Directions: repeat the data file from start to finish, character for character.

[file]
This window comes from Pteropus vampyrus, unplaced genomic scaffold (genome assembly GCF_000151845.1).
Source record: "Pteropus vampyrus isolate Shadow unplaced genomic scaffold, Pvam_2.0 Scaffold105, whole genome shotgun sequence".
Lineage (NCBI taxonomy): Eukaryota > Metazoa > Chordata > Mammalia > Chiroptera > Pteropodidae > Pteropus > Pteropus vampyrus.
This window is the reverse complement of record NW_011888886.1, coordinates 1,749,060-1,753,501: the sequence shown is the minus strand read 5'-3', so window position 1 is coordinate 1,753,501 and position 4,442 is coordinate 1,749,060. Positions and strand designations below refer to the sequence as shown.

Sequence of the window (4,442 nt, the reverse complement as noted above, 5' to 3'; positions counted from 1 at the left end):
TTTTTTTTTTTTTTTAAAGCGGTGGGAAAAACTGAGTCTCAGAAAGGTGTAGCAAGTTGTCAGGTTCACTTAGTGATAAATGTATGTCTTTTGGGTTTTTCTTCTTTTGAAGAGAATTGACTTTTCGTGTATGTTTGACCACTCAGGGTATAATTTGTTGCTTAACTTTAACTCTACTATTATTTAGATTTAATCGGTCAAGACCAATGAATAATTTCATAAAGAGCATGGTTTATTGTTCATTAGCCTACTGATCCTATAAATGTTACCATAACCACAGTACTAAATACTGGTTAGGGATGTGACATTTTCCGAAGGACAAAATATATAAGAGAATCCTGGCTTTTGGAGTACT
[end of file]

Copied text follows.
This window comes from Pteropus vampyrus, unplaced genomic scaffold (genome assembly GCF_000151845.1).
Source record: "Pteropus vampyrus isolate Shadow unplaced genomic scaffold, Pvam_2.0 Scaffold105, whole genome shotgun sequence".
Lineage (NCBI taxonomy): Eukaryota > Metazoa > Chordata > Mammalia > Chiroptera > Pteropodidae > Pteropus > Pteropus vampyrus.
This window is the reverse complement of record NW_011888886.1, coordinates 1,749,060-1,753,501: the sequence shown is the minus strand read 5'-3', so window position 1 is coordinate 1,753,501 and position 4,442 is coordinate 1,749,060. Positions and strand designations below refer to the sequence as shown.

Sequence of the window (4,442 nt, the reverse complement as noted above, 5' to 3'; positions counted from 1 at the left end):
TTTTTTTTTTTTTTTAAAGCGGTGGGAAAAACTGAGTCTCAGAAAGGTGTAGCAAGTTGTCAGGTTCACTTAGTGATAAATGTATGTCTTTTGGGTTTTTCTTCTTTTGAAGAGAATTGACTTTTCGTGTATGTTTGACCACTCAGGGTATAATTTGTTGCTTAACTTTAACTCTACTATTATTTAGATTTAATCGGTCAAGACCAATGAATAATTTCATAAAGAGCATGGTTTATTGTTCATTAGCCTACTGATCCTATAAATGTTACCATAACCACAGTACTAAATACTGGTTAGGGATGTGACATTTTCCGAAGGACAAAATATATAAGAGAATCCTGGCTTTTGGAGTACT